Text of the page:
Bioanalysis Zone

2015 Young Investigator: Gary J Patti


Gary J Patti x150

Nominee: Gary J Patti, Department of Chemistry, Washington University in St. Louis, USA

Nominated By: William Buhro, Department of Chemistry, Washington University in St. Louis, USA


Supporting Comments: I am proud to nominate Gary Patti for this award. Although Gary has only been in our Department for three years, he has already exceeded our expectations and is quickly emerging as a star. In fact, due to his success, Gary was recently put up for tenure in our department with a unanimous vote of yes. Speaking to his presence in the bioanalytical community, his tenure letters were over-the-top enthusiastic and emphatic that Gary is one of the leaders in the bioanalytical community of metabolomics. In his short time here, Gary has obtained 5 high-end mass spectrometers, grew his laboratory to 11 graduate students, and published 24 bioanalytical papers in journals such as Nature Biotechnology and Analytical Chemistry. Among his most impressive accomplishments here have been developing metabolomic technologies to track isotopic transformations unbiasedly and applying them to cancer. He has created two bioinformatic resources to support his analytical pipeline called X13CMS and the isoMETLIN database. Already, these resources are being widely used by the metabolomics community. Indeed, they are the next generation of resources that Gary developed as a postdoc at Scripps called XCMS and METLIN, which are the gold standard of metabolomics and have >6 thousands users worldwide.

 What made you choose a career in bioanalysis?

As an undergraduate, I remember taking biochemistry and learning how many ATP are produced from glucose. Our textbook said 38 ATP, but the professor said other sources said 36 or 32. Our entire class was based upon this number. I was shocked that such a seemingly simple (and important) bioanalytical measurement could not be made more quantitatively. I had just learned about NMR and MS. This seemed like a fantastic opportunity to me. Of course, what I didn’t recognize is how challenging it is to measure metabolites. Indeed, ever since I have been learning/developing technologies to do this (i.e., metabolomics).

Describe the main highlights of your bioanalytical research, and its importance to the bioanalytical community.

When we take an aliquot of standard human blood, extract its metabolites, and measure them with mass spectrometry, we find that the masses of over half of the compounds we detect cannot be found in any metabolite database or biochemistry textbook. A major effort of my research is developing bioanalytical technologies to identify these unknown compounds. Laboratories around the world have dense metabolic charts hanging on their walls displaying pathways that were mostly discovered in the 1950’s or before. We believe that these charts are incomplete and it is our goal to update them by discovering new metabolites and new pathways. Toward this end, we have tailored our metabolomic technologies for stable isotopes. In brief, we have developed a platform where we can track how labeled metabolite precursors are transformed unbiasedly. This has allowed us to answer some of the most fundamental biochemistry questions such as what are the complete fates of glucose in a cell. Additionally, by applying this platform, we have been able to not only identify unknown compounds, but also see how they are connected to other metabolites within our pathway maps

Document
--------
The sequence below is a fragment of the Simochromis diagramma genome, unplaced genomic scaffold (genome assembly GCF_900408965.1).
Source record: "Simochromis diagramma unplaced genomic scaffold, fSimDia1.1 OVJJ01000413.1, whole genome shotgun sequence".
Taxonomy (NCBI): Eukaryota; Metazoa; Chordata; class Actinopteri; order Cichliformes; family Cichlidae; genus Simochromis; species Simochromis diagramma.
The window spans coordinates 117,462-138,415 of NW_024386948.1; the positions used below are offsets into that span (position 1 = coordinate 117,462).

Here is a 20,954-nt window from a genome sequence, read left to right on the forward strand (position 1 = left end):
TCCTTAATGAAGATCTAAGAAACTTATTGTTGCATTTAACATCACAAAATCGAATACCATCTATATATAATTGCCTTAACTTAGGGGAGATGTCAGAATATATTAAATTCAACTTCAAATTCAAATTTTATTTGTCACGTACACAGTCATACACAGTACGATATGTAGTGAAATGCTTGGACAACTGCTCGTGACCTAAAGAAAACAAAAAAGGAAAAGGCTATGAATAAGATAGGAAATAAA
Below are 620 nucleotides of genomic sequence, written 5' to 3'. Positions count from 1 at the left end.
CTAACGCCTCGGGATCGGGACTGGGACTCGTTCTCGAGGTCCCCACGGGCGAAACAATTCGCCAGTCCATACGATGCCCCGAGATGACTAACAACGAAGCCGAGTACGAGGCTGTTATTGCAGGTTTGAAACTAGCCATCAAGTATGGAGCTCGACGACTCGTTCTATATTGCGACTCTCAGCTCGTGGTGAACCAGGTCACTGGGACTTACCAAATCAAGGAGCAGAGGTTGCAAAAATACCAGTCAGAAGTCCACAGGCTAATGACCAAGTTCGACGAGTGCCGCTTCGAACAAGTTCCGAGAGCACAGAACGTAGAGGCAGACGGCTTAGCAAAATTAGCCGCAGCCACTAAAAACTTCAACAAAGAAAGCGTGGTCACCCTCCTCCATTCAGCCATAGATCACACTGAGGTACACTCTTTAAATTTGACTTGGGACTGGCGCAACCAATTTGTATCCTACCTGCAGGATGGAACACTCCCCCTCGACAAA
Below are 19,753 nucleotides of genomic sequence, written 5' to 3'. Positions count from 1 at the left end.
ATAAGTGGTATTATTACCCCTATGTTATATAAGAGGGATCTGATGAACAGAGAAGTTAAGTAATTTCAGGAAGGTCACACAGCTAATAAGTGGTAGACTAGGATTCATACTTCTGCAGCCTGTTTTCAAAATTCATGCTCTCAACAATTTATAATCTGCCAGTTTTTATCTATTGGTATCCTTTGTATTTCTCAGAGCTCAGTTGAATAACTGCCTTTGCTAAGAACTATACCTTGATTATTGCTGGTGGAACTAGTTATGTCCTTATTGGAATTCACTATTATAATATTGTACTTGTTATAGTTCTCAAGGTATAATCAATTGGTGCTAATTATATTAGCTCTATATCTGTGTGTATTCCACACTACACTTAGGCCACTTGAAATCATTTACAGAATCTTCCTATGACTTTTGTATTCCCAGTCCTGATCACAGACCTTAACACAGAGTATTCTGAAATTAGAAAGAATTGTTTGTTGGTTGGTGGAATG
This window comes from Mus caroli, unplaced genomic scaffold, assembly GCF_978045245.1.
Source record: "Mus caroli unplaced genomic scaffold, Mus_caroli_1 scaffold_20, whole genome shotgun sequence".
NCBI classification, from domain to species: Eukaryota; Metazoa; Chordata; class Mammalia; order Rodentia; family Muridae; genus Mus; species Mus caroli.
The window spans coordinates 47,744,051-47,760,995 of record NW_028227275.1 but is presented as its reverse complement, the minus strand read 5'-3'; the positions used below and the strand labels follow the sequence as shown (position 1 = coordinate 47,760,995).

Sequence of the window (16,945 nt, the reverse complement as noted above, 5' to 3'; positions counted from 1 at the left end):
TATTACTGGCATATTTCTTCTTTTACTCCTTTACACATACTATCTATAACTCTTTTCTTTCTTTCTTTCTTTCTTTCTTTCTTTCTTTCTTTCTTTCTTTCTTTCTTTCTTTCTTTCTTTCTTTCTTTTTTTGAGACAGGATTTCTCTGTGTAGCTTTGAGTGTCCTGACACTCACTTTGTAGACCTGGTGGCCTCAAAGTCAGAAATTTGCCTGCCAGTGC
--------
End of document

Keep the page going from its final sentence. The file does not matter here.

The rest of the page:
Describe the most difficult challenge you have encountered in the laboratory and how you overcame it.

When metabolites are extracted from biological samples and measured with MS there are thousands of masses detected that do not match any compound in the databases. Upon simple inspection, it seems like there is an overwhelmingly large number of “unknown” compounds. A good bioanalytical scientist, however, quickly realizes that many of the compounds detected are not real. That is, many compounds correspond to artifacts from sample contamination, instrument noise, MS fragmentation, non-biological transformations, etc. Given that the number of metabolites is unknown, how could we decipher which peaks were real and which were artifacts? It can take months to years to structurally characterize unknowns. Therefore, picking an artifact to go after could waste enormous time and resources. Yet, discarding data from compounds before they are identified seemed like an impractical objective.